|dc.description.abstracteng||The human body consists of many different cell types, which all exhibit a cytoskeleton. This cytoskeleton is mainly composed of three different types of protein filaments, as well as cross-linkers and motor proteins. The correct interplay of the protein system is necessary for the proper function of the cytoskeleton. To fully understand the physical and chemical properties it is not only important to understand the function of each protein individually, but also the assembly process needs to be understood, as proteins can miss-fold which sometimes leads to aggregates which are not fully functional anymore. Intermediate filaments (IFs) are one of the three cytoskeletal filaments, which in contrast to the other two, have a hierarchical assembly pathway. In this thesis, the influence of ions on the assembly of vimentin, an IF often found in cells of mesenchymal origin, is investigated. By combining small angle x-ray scattering (SAXS) with microscopy (atomic force microscopy and fluorescence microscopy), information about the cross-section of the filament as well as the overall structure, e.g. single filaments or networks, can be obtained. Before the influence of ions with different valencies could be investigated, a new buffer system was established, which does not complex with the ions used in this study. By adding ions of different valencies to vimentin, it could be shown that the presence of monovalent ions leads to single filaments with a radius of roughly 6 nm, whereas multivalent ions (di-, tri-, and tetravalent) induce network formation and the filaments reach radii of roughly 10 nm before collapsing into very dense and insoluble networks. In addition to static experiments, the assembly process in flow is investigated by combining SAXS with microfluidics. In a first step, a reliable x-ray compatible microfluidic device solely made out of one material is established and characterized using gold colloids. In a second step the very early time points of vimentin assembly in the presence of potassium is observed.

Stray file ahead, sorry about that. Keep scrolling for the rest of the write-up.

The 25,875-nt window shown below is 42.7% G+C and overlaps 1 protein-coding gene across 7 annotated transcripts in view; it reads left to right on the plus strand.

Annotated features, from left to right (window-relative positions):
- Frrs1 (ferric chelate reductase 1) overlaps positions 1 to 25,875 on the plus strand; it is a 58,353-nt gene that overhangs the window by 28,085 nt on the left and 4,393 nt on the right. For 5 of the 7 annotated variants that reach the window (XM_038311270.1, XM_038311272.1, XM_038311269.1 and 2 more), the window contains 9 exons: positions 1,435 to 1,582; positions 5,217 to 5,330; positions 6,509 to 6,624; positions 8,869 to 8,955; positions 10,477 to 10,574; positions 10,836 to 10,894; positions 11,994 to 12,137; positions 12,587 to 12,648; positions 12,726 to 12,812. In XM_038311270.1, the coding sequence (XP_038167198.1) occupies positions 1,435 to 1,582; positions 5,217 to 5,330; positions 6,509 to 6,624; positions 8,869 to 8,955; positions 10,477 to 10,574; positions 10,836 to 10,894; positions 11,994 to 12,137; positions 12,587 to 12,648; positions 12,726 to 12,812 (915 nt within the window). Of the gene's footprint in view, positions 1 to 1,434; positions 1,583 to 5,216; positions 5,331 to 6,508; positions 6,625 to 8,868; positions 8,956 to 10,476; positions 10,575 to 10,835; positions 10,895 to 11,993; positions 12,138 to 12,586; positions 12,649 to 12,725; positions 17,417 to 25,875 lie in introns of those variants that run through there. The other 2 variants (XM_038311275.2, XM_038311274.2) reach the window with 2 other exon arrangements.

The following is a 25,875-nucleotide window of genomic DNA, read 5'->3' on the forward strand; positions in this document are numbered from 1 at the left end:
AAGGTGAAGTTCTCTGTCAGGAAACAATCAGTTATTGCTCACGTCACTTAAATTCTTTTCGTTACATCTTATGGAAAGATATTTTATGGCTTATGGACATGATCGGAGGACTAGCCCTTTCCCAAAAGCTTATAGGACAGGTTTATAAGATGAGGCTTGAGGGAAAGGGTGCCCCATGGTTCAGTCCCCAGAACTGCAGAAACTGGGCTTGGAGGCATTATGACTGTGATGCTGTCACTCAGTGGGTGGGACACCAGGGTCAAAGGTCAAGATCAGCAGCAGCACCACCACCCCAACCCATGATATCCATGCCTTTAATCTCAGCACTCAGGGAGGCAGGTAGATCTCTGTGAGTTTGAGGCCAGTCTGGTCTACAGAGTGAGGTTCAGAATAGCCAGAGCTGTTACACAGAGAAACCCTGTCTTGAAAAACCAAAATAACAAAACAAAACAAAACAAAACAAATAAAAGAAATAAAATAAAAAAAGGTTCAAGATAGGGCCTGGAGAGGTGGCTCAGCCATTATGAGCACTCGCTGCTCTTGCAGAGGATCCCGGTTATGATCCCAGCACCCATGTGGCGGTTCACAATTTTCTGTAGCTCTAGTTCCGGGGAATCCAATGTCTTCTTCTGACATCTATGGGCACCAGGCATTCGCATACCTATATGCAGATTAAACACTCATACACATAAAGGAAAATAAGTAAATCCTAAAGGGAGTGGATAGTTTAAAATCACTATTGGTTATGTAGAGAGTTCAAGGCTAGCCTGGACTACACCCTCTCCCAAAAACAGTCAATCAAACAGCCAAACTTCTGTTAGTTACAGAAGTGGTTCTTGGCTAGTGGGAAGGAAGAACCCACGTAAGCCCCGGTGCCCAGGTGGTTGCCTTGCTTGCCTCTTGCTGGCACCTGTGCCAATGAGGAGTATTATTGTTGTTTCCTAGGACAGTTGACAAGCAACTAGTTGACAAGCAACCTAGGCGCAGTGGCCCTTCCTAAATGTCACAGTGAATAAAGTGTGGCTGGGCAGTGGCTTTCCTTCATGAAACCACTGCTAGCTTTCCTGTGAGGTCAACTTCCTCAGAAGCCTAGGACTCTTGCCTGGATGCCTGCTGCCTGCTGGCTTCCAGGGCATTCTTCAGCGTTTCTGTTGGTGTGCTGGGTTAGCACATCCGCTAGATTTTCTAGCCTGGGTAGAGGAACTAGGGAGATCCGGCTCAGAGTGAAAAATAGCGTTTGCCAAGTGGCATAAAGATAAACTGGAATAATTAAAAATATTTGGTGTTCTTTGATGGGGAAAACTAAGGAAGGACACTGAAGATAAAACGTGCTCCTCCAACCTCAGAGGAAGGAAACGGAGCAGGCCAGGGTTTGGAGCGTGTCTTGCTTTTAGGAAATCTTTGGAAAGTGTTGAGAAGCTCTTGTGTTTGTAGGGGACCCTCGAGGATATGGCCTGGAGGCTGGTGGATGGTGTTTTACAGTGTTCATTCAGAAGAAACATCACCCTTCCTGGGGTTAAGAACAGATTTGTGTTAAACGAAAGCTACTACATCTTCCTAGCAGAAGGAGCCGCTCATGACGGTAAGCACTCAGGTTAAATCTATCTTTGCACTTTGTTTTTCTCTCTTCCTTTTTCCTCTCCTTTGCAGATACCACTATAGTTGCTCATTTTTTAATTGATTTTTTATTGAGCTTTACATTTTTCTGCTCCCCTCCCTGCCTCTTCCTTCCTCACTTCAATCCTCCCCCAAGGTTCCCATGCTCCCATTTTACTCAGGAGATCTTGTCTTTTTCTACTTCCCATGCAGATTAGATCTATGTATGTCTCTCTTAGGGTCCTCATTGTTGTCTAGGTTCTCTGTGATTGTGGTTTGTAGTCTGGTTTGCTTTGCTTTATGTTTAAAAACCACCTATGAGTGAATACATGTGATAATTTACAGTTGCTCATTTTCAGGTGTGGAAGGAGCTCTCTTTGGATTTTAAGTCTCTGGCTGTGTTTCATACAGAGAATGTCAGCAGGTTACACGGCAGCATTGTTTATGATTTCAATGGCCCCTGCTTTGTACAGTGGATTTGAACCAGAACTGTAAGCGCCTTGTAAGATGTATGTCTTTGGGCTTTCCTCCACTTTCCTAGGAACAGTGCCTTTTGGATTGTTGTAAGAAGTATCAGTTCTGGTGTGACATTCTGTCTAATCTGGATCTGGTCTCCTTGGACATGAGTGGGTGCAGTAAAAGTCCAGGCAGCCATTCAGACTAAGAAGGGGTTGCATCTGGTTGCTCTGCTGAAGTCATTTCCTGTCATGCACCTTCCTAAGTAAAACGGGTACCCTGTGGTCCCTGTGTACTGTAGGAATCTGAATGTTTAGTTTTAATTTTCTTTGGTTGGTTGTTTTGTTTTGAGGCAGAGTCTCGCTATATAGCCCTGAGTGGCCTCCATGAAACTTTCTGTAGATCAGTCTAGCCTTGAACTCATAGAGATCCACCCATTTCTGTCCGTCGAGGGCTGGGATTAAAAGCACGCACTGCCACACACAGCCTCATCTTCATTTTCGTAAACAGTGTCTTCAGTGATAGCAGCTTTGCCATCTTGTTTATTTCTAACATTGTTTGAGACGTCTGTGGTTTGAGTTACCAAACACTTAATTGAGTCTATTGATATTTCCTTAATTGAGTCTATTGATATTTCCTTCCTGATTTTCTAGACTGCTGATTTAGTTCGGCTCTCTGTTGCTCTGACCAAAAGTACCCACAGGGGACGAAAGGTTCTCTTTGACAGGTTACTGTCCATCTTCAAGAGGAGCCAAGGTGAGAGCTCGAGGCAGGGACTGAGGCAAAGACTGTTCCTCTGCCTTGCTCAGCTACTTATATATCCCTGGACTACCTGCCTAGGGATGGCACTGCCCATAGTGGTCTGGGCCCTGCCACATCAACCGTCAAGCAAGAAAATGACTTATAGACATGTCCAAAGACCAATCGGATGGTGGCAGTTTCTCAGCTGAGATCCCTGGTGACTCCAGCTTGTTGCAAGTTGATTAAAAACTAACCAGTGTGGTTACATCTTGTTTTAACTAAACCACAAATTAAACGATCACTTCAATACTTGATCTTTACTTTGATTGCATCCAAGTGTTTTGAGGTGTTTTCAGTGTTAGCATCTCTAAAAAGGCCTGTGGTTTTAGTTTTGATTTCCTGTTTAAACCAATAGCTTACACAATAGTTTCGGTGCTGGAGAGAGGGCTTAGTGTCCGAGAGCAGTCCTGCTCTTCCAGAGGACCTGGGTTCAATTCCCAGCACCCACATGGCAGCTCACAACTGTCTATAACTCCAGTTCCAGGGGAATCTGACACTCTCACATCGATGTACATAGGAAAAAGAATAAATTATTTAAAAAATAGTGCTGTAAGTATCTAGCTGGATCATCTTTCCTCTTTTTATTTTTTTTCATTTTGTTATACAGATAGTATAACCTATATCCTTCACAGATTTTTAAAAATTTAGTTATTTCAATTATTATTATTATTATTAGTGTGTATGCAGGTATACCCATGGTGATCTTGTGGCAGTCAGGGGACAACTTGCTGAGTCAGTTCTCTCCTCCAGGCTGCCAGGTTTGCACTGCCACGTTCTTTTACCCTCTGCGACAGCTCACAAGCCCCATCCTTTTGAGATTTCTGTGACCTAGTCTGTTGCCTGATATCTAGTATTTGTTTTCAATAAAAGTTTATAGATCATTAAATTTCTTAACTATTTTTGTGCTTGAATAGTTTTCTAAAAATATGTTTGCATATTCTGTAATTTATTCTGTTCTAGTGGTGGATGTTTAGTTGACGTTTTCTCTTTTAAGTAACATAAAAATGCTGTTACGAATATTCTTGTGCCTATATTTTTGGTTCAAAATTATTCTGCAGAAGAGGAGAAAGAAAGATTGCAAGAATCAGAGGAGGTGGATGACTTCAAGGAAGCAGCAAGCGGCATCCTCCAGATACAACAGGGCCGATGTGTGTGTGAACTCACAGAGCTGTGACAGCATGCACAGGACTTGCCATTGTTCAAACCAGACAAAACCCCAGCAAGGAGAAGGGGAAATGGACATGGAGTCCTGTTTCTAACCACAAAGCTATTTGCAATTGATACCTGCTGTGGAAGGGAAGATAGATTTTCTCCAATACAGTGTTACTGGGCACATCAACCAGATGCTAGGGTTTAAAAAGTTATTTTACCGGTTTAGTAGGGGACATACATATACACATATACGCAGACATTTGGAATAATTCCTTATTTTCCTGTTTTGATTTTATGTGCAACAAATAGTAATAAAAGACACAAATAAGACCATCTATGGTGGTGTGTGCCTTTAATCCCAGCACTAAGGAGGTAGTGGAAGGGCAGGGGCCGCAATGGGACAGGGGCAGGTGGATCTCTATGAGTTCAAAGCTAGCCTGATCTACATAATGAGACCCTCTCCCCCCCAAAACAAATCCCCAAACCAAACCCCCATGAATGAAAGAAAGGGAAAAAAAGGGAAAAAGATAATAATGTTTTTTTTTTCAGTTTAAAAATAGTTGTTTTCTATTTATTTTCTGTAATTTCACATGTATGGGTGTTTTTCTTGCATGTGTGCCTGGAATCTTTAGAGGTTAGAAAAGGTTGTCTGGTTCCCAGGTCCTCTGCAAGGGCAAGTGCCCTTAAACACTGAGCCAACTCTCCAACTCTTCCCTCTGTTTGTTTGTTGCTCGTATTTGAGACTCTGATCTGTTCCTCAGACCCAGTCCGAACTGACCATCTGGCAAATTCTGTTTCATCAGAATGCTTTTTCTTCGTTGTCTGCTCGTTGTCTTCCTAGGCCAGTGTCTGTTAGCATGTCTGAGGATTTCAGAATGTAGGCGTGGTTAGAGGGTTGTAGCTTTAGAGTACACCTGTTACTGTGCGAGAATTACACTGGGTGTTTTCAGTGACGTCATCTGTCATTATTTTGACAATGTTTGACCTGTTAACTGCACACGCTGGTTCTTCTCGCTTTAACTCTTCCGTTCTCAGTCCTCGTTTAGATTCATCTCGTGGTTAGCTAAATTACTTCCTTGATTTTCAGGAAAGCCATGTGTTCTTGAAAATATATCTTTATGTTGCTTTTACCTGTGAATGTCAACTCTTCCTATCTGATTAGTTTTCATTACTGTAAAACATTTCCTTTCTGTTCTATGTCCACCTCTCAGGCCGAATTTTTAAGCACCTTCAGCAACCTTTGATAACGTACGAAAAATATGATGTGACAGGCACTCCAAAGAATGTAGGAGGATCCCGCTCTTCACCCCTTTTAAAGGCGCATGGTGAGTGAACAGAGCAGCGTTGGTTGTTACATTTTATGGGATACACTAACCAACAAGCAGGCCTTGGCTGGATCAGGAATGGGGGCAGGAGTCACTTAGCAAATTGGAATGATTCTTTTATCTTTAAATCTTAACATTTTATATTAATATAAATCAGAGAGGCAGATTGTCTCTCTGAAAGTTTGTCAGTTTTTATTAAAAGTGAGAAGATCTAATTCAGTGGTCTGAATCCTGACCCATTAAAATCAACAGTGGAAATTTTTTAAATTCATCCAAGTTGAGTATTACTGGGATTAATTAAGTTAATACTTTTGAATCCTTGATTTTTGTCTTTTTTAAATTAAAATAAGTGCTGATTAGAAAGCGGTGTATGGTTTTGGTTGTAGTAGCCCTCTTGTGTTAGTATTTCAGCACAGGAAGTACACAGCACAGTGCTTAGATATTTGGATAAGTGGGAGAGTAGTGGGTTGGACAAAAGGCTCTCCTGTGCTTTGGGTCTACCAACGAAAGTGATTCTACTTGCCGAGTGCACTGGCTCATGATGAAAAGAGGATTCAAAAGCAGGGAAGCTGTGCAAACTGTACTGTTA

The results of this thesis helped to get a better understanding of the influence of ions on the assembly of vimentin IFs. It could be shown that there is a large difference in the assembly of vimentin in the presence of monovalent and multivalent ions. We could furthermore introduce a new x-ray compatible microfluidic device and monitor the first few ms of the assembly process.||de